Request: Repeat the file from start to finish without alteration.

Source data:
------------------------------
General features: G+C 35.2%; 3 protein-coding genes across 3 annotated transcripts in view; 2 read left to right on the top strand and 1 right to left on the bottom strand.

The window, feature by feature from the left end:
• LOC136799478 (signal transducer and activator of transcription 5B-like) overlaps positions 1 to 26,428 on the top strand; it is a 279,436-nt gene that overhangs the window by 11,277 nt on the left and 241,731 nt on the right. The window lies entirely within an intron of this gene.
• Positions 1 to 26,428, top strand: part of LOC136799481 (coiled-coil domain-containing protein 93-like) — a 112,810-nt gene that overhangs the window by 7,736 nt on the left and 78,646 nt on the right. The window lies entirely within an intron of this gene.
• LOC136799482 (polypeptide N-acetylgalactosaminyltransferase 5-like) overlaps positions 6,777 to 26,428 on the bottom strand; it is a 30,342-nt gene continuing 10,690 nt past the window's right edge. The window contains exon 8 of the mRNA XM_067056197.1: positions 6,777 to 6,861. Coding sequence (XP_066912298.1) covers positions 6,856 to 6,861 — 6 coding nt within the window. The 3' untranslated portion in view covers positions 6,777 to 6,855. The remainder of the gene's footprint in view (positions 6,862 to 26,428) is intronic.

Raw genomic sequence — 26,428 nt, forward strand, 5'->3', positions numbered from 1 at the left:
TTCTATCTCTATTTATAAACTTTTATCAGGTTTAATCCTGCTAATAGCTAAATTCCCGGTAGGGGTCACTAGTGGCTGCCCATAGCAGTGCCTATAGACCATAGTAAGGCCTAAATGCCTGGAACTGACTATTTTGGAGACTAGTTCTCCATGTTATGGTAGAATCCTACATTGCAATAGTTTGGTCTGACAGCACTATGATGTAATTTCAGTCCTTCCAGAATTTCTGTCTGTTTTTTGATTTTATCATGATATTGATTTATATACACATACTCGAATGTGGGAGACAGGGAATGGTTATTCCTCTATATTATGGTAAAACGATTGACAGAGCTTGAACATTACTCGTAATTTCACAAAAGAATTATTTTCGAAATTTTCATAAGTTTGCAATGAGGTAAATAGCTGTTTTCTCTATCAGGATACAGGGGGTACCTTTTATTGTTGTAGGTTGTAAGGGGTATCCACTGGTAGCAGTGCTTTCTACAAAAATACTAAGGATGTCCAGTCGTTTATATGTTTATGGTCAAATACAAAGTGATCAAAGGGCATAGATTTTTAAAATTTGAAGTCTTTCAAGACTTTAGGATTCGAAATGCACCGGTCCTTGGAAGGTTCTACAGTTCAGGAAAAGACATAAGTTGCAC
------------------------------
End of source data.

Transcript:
General features: G+C 35.2%; 3 protein-coding genes across 3 annotated transcripts in view; 2 read left to right on the top strand and 1 right to left on the bottom strand.

The window, feature by feature from the left end:
• LOC136799478 (signal transducer and activator of transcription 5B-like) overlaps positions 1 to 26,428 on the top strand; it is a 279,436-nt gene that overhangs the window by 11,277 nt on the left and 241,731 nt on the right. The window lies entirely within an intron of this gene.
• Positions 1 to 26,428, top strand: part of LOC136799481 (coiled-coil domain-containing protein 93-like) — a 112,810-nt gene that overhangs the window by 7,736 nt on the left and 78,646 nt on the right. The window lies entirely within an intron of this gene.
• LOC136799482 (polypeptide N-acetylgalactosaminyltransferase 5-like) overlaps positions 6,777 to 26,428 on the bottom strand; it is a 30,342-nt gene continuing 10,690 nt past the window's right edge. The window contains exon 8 of the mRNA XM_067056197.1: positions 6,777 to 6,861. Coding sequence (XP_066912298.1) covers positions 6,856 to 6,861 — 6 coding nt within the window. The 3' untranslated portion in view covers positions 6,777 to 6,855. The remainder of the gene's footprint in view (positions 6,862 to 26,428) is intronic.

Raw genomic sequence — 26,428 nt, forward strand, 5'->3', positions numbered from 1 at the left:
TTCTATCTCTATTTATAAACTTTTATCAGGTTTAATCCTGCTAATAGCTAAATTCCCGGTAGGGGTCACTAGTGGCTGCCCATAGCAGTGCCTATAGACCATAGTAAGGCCTAAATGCCTGGAACTGACTATTTTGGAGACTAGTTCTCCATGTTATGGTAGAATCCTACATTGCAATAGTTTGGTCTGACAGCACTATGATGTAATTTCAGTCCTTCCAGAATTTCTGTCTGTTTTTTGATTTTATCATGATATTGATTTATATACACATACTCGAATGTGGGAGACAGGGAATGGTTATTCCTCTATATTATGGTAAAACGATTGACAGAGCTTGAACATTACTCGTAATTTCACAAAAGAATTATTTTCGAAATTTTCATAAGTTTGCAATGAGGTAAATAGCTGTTTTCTCTATCAGGATACAGGGGGTACCTTTTATTGTTGTAGGTTGTAAGGGGTATCCACTGGTAGCAGTGCTTTCTACAAAAATACTAAGGATGTCCAGTCGTTTATATGTTTATGGTCAAATACAAAGTGATCAAAGGGCATAGATTTTTAAAATTTGAAGTCTTTCAAGACTTTAGGATTCGAAATGCACCGGTCCTTGGAAGGTTCTACAGTTCAGGAAAAGACATAAGTTGCAC